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Page last updated at 12:52 GMT, Thursday, 3 April 2008 13:52 UK

The wrong way to a warmer world?

Man with monkey in Bangladesh flood

BBC Radio 4's Analysis: The wrong way to a warmer world? will be broadcast on Thursday, 3rd April 2008 at 20:30 and repeated on Sunday 6th April at 21.30 BST

Mitigation and adaptation. Two words we're going to have to get used to in the latest battle over climate change.

Over the past few years the key debate has been about the science - is the world really hotting up and, if so, are humans responsible?

There's still a minority of sceptics who question the idea of man-made global warming. The consensus, though, is that the earth is getting warmer - and that humans have helped turn up the thermostat.

The new debate that's splitting scientists, economists and politicians is not about whether the world is getting hotter but about how we should respond.

In this week's 'Analysis', Kenan Malik examines whether we should pour all our resources into mitigation - reducing our carbon emissions individually and collectively?

Or whether we should accept that the world is going to get warmer anyway and rather than worry too much about emissions, we should adapt to global warming by building better flood defences or developing drought-resistant crops?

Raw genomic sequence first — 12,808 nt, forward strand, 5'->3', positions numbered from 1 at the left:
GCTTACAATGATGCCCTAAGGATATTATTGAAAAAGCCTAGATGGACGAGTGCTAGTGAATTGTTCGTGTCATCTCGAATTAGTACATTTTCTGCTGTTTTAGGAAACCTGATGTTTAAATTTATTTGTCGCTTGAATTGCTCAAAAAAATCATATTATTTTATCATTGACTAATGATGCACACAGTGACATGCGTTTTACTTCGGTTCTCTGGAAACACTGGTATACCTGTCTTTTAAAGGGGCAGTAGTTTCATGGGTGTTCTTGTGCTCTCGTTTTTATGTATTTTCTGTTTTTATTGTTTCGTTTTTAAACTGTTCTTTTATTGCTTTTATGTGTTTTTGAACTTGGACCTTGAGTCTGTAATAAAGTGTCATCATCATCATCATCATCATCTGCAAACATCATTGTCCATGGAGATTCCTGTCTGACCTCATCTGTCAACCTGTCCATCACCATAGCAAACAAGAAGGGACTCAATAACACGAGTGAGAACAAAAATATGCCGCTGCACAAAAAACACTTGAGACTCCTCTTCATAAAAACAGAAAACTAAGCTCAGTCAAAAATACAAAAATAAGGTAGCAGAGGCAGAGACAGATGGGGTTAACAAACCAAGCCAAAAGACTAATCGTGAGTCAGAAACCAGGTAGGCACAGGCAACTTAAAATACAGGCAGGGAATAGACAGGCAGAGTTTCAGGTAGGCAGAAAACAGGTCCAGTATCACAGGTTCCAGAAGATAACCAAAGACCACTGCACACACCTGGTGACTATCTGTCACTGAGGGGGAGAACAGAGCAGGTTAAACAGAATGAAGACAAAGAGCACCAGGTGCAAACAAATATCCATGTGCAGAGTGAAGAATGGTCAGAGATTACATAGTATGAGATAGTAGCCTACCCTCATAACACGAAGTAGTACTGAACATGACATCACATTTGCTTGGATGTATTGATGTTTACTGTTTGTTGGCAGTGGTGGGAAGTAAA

Joan Ruddock MP
Joan Ruddock says the government is prioritising adaptation

For many environmentalists, shifting the debate from mitigation to adaptation is tantamount to treason, nothing short of genocide according to the biologist Tim Flannery, author of The Weather Makers and voted Australian of the Year for his campaigning on climate change.

He tells Analysis that the extent to which any of us can adapt to a warming planet is directly related to our economic wealth.

The Netherlands may be able to pay for large dyking infrastructure in the face of rising sea levels. But the people of Bangladesh cannot and will simply be washed away.

Adaptation is something that human beings have been doing on planet earth ever since we evolved from apes into humans, and even before perhaps.
Professor Roger Pielke

On the other side of the argument, economist Richard Tol, from the Economic and Social Research Institute in Dublin, tells Analysis that pouring international resources into stringent greenhouse gas emission reduction is actually putting lives at risk in the poorest and most vulnerable parts of the world.

Reducing our carbon emissions will be costly and will slow down economic growth in the West, taking money directly away from development aid.

Furthermore by restricting industrial progress in the developing world, these countries will have less income to adapt their infrastructures to cope with inevitable rising sea levels and higher temperatures.

In a significant change in language, the Minister responsible for Climate Change policy, Joan Ruddock, says that adaptation now has to be considered alongside mitigation.

Interviewees:

  • Professor Roger Pielke University of Colorado, Boulder
  • Professor Richard Tol Economic and Research Institute, Dublin
  • Dimitri Zenghelis Head of the Stern Team, Office of Climate Change
  • Tim Flannery Author of "The Weather Makers"
  • Mark Lynas Writer and environmental activist
  • Joan Ruddock Parliamentary Under-Secretary of State (Climate Change)
  • Jose Romero - Chief advisor to Swiss government on Climate change
  • Professor James Woudhuysen De Montfort University
  • Presenter: Kenan Malik
    Producer: Mark Alden
    Editor: Hugh Levinson

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